I found myself following kangaroo trails instead of park trails (which were grown-over and unmarked anyways). I could quietly stand and watch a kangaroo mum massage her pouch where a young joey might hide.
“The Aldinga Scrub is one of the few remaining patches of native vegetation characterising the pre-settlement coastal scrubland in the vicinity of what is now greater Adelaide. It is of rare significance and is noted for its unusual association of plants including species characteristic of sclerophyll forest, mallee scrub and coastal sands.”
For me as a visitor, it was a nice contrast to the Mount Lofty Botanic Garden which I’d visited with Jared and his family the previous day.
At 1,200 kilometres, the Heysen Trail is Australia’s longest walking trail. It starts in Cape Jervis (the ferry pier for Kangaroo Island) and stretches east and then north towards the Flinders Ranges, ending in the Parachilna Gorge east of Lake Torrens. It’s named after Hans Heysen, a German-born Australian artist.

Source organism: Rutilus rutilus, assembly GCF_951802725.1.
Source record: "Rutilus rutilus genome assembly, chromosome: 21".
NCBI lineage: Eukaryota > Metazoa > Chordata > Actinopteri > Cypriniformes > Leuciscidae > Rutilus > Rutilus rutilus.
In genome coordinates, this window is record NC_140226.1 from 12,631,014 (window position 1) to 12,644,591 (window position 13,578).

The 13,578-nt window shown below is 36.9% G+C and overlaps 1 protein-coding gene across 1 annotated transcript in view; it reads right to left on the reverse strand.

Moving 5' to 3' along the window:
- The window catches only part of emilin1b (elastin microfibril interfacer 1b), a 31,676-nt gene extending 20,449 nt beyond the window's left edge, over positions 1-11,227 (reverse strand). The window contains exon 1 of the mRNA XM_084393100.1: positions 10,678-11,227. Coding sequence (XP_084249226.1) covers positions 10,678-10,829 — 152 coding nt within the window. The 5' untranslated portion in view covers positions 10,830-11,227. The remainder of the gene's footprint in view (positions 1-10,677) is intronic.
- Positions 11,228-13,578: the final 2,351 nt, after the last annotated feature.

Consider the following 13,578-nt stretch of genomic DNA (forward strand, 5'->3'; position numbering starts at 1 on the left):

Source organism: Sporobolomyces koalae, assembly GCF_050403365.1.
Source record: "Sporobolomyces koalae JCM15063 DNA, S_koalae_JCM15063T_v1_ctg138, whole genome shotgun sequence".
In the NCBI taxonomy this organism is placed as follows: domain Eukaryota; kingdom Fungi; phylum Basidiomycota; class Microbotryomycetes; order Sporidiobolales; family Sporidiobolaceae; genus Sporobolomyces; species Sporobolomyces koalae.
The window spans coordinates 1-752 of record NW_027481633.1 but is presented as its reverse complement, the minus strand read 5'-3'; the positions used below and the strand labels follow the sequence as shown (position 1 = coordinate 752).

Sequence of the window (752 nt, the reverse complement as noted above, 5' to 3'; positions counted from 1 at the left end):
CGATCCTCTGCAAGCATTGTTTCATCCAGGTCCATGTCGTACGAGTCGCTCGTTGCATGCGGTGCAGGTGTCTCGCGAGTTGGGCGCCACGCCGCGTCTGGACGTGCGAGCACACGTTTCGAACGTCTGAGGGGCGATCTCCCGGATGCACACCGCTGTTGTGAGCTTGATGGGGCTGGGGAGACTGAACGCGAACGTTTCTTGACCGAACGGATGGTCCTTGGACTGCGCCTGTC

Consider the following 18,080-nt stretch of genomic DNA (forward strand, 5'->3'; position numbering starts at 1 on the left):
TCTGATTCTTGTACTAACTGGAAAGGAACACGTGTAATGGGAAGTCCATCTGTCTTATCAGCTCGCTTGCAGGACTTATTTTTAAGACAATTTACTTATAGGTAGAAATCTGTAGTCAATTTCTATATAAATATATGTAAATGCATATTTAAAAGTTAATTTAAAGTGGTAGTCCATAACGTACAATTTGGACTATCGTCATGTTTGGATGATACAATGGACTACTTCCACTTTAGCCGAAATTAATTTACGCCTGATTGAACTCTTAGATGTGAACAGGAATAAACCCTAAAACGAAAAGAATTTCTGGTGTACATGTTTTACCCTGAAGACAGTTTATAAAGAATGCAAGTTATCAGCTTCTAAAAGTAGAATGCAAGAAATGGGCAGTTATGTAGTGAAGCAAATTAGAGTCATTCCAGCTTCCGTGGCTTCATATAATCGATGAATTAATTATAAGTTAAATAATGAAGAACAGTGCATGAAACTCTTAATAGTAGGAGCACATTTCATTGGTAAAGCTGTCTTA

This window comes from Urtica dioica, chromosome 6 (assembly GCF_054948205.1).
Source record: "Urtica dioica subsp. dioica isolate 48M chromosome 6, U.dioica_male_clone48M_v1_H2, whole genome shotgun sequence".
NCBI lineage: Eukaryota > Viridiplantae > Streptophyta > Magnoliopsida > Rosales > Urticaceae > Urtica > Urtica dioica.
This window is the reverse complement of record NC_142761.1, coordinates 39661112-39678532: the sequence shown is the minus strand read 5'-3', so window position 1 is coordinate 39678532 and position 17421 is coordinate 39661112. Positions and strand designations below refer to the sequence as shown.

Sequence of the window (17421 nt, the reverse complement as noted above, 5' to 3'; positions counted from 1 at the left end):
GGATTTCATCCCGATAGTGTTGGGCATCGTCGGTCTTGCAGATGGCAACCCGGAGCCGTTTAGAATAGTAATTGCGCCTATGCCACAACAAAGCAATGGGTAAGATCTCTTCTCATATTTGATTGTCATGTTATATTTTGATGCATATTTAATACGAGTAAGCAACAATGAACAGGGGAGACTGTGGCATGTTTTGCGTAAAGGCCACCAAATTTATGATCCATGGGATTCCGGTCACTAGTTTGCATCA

Jared led me onto a boardwalk trail over sand dunes. We walked and talked about how plants and traditions were both different and similar in Canada’s and Australia’s indigenous cultures.
At the crest of a hill, we paused and looked out. The sea sparkled and the rounded slopes of the land seemed to melt into the blue. The edge of the Great Australian Bight began just west of where we stood.